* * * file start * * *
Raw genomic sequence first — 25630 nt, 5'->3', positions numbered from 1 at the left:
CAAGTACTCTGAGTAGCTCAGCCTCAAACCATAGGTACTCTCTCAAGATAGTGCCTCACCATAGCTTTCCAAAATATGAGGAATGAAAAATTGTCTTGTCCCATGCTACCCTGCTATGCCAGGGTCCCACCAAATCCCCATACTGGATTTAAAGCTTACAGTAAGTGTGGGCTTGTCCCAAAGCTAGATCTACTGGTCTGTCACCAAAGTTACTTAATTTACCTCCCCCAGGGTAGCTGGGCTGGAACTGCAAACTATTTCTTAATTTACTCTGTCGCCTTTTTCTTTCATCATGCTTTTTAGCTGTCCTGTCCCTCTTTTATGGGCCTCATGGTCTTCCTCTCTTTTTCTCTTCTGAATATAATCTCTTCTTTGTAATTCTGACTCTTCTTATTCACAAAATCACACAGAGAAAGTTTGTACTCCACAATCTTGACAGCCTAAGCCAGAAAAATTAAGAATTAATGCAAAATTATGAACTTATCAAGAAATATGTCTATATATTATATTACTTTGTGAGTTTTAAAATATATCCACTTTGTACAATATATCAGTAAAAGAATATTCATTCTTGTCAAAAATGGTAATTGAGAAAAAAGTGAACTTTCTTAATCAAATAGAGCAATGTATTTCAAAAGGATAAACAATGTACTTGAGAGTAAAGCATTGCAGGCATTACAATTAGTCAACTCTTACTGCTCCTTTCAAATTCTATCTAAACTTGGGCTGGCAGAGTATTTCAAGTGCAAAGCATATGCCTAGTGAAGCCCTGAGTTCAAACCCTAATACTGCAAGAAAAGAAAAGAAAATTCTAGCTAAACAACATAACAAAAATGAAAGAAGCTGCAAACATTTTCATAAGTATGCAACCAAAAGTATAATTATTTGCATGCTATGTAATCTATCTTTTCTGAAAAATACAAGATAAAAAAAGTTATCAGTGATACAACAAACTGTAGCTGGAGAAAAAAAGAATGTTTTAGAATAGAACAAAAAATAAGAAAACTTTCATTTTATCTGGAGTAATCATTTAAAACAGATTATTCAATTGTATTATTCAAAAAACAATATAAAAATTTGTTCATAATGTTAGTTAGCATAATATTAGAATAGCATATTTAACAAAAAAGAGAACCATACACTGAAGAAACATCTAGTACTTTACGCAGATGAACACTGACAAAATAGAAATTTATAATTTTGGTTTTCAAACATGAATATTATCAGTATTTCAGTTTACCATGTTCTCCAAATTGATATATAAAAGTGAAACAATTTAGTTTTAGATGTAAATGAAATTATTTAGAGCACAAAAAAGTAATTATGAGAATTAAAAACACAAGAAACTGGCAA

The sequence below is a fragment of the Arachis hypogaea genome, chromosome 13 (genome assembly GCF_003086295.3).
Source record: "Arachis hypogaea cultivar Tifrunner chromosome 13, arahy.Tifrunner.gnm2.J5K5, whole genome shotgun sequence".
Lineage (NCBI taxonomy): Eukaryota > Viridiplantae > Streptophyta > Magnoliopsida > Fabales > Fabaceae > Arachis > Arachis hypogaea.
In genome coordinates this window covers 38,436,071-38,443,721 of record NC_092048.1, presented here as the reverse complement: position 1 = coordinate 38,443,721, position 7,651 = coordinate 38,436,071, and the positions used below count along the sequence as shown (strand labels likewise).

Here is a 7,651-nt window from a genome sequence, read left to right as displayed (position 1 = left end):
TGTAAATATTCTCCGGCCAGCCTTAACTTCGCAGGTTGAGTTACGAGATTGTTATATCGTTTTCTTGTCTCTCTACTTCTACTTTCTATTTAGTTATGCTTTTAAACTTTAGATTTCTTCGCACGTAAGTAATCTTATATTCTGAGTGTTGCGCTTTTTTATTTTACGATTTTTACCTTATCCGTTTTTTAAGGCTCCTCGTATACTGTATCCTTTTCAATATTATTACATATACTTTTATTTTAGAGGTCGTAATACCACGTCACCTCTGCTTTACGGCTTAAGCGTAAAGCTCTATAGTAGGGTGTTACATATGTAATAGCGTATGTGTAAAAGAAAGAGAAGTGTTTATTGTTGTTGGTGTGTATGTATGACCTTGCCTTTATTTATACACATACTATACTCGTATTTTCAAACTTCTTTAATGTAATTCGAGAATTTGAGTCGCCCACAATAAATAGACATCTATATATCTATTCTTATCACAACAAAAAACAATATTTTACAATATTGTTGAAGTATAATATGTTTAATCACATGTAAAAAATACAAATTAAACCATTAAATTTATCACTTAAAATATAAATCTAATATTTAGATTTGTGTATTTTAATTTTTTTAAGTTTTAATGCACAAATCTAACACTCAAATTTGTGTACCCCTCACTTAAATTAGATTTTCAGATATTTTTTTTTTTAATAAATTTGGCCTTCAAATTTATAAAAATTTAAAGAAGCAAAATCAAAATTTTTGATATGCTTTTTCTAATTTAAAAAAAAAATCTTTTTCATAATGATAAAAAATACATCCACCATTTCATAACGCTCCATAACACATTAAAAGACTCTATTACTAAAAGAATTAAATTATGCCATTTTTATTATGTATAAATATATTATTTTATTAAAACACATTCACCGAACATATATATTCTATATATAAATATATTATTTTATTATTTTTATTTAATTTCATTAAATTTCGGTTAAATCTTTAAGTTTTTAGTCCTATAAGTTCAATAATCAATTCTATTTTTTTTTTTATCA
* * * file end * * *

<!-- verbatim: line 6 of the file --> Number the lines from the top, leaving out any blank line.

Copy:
In genome coordinates this window covers 38,436,071-38,443,721 of record NC_092048.1, presented here as the reverse complement: position 1 = coordinate 38,443,721, position 7,651 = coordinate 38,436,071, and the positions used below count along the sequence as shown (strand labels likewise).